'F***ing passengers' - Ex-Socceroo Saad unloads on ‘robotic' A-League


Former Socceroo Abbas Saad insists the A-League has become too monotonous and robotic, with change needed to revitalise the competition.

Saad, a star in the National Soccer League in the 1980s and 1990s, played four times for Australia.

The 52-year-old, most recently coach of Sydney Olympic in the NPL NSW, believes the quality of the A-League has been on the wane for some time, with the entertainment factor sorely lacking and little blooding of young players.

“We’re not making good players anymore, we’re not doing that and maybe our league is not strong enough,” Saad told The World Game.

“You look at the foreigners that come in here, they’re coming here on holidays. They’re not good enough to improve our league, not all of them.

“There’s been a few, maybe in each team - there’s one or two good [foreign] players and the rest are just f***ing passengers. They’re not even making the first XI, they’re coming off the bench. 

“I mean my god. When I played overseas, if I wasn’t as twice as good as the local player then what’s the use of me being there? What’s the use of giving me all that money if I’m not going to improve the league and the players?

“That’s how it is, that’s how it is in the Premier League. You don’t bring a foreign player into the Premier League unless he’s better than an English player - he has to be very, very good. So that’s what we need.

“We have to go back to that. We have to do better. If he’s not better then why should he take the spot of an Australian player, who can go on and improve and be better.”

Saad debuted in the NSL with Sydney City at the age of 17 and won the Joe Marston Medal in 1990.

He has implored A-League clubs to give more young players a chance and give them the freedom to express themselves on the pitch. 

“We’re not getting 17 and 18 year-olds coming in and playing consistently towards a good career,” Saad said.

“Age is just a number. If you’re good enough, you play and we’re not doing that.

"It’s taking too long to blood some of these young players because of the pressure, maybe because of the pressure on the coaches or whatever, but it shouldn’t be like that.

“You look at the game, it’s just too f***ing robotic. Where’s the individual flair? There’s no flair, they’re too predictable. We go sideways and backwards more than anything else.

“We have to get back to what we’re good as Australians – we’re physically good, we’re fit. Yes technically, we have to hone our technique, and that’s what we have to work on.

“Let us run and let us be strong in in that sense – because that’s what we are, that’s what we’re good at – but you can’t take that away from us.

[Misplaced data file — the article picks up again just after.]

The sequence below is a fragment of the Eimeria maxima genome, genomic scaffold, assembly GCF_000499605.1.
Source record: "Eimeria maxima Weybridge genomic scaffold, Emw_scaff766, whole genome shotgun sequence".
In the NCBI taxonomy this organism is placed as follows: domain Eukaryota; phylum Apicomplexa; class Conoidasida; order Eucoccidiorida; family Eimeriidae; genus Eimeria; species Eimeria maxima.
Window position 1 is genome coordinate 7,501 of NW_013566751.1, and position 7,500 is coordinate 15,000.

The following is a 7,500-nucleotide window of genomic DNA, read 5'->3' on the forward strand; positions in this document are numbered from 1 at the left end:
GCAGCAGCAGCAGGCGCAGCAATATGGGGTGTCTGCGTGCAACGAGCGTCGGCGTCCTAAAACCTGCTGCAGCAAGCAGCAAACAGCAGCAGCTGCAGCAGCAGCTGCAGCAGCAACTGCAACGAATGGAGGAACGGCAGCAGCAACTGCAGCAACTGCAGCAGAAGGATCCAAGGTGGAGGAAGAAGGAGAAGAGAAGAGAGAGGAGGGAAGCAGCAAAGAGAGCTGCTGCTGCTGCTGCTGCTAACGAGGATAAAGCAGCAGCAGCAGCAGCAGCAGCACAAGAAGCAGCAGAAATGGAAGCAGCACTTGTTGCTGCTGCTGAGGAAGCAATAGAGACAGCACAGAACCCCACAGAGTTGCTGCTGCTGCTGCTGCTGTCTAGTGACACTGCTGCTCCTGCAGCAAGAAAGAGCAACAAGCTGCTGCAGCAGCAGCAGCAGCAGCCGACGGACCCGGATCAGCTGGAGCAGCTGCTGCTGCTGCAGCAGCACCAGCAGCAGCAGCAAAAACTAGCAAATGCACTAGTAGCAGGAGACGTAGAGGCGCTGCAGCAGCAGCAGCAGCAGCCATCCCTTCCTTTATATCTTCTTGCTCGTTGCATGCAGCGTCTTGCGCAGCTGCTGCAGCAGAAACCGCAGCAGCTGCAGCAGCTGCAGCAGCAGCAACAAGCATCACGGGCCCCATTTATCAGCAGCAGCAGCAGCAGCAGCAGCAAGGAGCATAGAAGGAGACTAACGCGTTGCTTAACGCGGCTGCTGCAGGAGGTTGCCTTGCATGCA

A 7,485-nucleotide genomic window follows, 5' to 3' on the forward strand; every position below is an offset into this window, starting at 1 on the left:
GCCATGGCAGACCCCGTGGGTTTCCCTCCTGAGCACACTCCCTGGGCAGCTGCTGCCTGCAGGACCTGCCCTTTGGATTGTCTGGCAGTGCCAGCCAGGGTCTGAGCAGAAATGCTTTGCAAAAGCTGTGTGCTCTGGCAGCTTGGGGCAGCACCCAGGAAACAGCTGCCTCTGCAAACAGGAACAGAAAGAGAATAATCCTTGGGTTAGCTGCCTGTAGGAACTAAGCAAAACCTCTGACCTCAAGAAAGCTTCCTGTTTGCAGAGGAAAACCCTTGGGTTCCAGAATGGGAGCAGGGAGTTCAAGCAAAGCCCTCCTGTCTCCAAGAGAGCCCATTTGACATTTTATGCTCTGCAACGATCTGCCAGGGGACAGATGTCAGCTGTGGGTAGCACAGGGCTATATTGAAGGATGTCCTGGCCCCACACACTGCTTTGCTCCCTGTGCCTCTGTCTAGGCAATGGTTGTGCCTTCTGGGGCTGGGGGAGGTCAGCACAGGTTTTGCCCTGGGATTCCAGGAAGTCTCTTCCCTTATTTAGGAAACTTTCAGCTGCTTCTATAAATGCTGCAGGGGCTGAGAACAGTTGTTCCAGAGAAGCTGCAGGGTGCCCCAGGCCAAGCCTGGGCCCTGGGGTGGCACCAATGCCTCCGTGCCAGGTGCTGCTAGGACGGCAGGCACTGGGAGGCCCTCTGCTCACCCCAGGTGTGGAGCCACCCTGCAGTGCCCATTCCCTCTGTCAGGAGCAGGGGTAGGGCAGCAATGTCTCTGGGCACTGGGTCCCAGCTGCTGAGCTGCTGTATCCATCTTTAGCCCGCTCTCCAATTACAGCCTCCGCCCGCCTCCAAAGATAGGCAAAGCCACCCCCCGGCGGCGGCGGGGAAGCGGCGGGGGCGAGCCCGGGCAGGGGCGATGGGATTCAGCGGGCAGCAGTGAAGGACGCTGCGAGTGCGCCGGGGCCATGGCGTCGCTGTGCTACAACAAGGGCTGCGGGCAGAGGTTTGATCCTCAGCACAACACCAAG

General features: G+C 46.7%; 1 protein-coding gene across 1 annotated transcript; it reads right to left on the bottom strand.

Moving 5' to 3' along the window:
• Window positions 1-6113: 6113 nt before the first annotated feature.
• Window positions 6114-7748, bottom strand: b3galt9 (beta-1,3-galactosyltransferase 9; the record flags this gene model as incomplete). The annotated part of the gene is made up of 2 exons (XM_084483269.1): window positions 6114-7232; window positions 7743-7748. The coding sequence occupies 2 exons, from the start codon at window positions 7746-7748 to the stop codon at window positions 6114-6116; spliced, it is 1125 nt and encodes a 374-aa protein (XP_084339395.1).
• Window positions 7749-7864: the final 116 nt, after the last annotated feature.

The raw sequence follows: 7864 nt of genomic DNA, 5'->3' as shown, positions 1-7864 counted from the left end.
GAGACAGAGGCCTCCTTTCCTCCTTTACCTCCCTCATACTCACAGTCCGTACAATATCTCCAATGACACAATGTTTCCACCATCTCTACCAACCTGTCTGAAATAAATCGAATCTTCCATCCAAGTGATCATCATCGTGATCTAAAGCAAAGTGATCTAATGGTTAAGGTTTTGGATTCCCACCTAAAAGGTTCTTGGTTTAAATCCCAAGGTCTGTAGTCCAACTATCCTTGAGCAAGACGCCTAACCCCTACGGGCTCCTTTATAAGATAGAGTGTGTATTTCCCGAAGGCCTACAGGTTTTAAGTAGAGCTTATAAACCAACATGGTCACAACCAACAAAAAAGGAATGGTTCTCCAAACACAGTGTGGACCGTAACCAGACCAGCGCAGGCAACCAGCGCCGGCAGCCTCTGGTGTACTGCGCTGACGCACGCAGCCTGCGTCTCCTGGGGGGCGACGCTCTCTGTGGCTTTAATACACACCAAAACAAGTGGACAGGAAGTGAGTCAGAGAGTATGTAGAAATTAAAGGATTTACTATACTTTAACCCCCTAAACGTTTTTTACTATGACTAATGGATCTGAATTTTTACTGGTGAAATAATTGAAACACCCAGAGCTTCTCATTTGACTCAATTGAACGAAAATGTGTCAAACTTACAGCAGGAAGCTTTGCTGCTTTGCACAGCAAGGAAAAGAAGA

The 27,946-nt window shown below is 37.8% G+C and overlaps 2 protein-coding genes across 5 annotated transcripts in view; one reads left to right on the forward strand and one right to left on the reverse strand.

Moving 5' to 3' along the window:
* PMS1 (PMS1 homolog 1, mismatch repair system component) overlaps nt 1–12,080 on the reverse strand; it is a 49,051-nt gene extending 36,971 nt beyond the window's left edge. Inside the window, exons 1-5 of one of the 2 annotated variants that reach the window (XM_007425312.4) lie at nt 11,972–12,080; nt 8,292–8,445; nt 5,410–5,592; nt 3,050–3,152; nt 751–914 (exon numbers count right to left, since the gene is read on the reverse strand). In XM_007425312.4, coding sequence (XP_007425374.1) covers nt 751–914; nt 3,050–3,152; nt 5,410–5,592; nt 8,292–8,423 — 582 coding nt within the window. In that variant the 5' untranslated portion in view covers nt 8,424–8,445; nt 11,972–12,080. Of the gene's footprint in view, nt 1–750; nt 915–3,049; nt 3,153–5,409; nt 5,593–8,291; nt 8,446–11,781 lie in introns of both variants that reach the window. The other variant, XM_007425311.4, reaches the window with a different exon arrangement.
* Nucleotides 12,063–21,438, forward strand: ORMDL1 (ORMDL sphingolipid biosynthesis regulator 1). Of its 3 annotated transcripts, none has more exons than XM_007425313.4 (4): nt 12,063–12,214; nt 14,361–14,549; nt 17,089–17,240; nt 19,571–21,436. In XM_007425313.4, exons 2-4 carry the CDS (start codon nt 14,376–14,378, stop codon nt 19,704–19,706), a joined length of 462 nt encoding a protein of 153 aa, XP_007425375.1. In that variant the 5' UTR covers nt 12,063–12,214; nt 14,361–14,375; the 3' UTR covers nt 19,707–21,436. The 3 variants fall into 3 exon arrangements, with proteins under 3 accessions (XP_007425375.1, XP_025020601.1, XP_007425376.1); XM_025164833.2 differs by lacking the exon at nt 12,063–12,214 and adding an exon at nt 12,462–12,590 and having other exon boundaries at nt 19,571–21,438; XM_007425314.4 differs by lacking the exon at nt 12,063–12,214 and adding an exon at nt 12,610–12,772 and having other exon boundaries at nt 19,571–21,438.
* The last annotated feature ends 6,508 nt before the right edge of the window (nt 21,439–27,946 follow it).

"That’s what they’re trying to do, they’re trying to change us overnight into something we’re not. Unfortunately that’s what’s happening.

“We’re not South Americans, we’re not Brazilians or Argentinians, we’re not born like that. But trust me, some of these young kids are not bad technically, but they’re not allowed to play their game.

“They’re not allowed to use their flair and that’s where we’re getting caught up.

"The A-League is so boring sometimes when watching it, because they just play to a structure. I think they’re over-coached at times.

“At the end of the day, people pay money to watch an entertaining game. I fear for the game, I’ve feared for it for the last couple of years.”

Attendances in the A-League have been in decline since the 2013-14 season, when the average crowd was 13,041.

Last season, the average attendance was 10,411 per game.

Television ratings have also taken a hit with speculation over the future of Fox Sports’ relationship with the competition.

Saad believes the COVID-19-created impasse could be the right time to restructure the A-League, with a second division and promotion and relegation needed. 

“The A-League was in a bit of dire straits before this virus came along,” the former Sydney Olympic favouriite admitted said.

“I think it has been for the past couple of years to be honest, it’s just gone downhill. Crowds and now the sponsorship debate, the TV rights debate. It’s been quite unnerving.

“I don’t know if this virus is going to be a good thing now if they need to restructure and go back to basics, and hopefully for the better. If Fox pulls out, god almighty, where’s that going to leave the league?

“That’s the major income for everybody, for the clubs and the players. If that happens, we’ll have to go back to the old National Soccer League when I played, and we were part-timers then. I don’t know, one way or another they need to restructure it.

“They need promotion and relegation, they need a second division. There’s got to be more interest. Without relegation it’s just monotonous, it’s just not great.

“But of course, financially are the clubs good enough to survive with $5 million a season as a start? I don’t know. Is there enough money? I don’t know in the current environment.

“It is a difficult position at the moment and I honestly fear for the game, but I just hope the game is restructured now better than it was in the last couple of years, and maybe some good might come out of this virus.”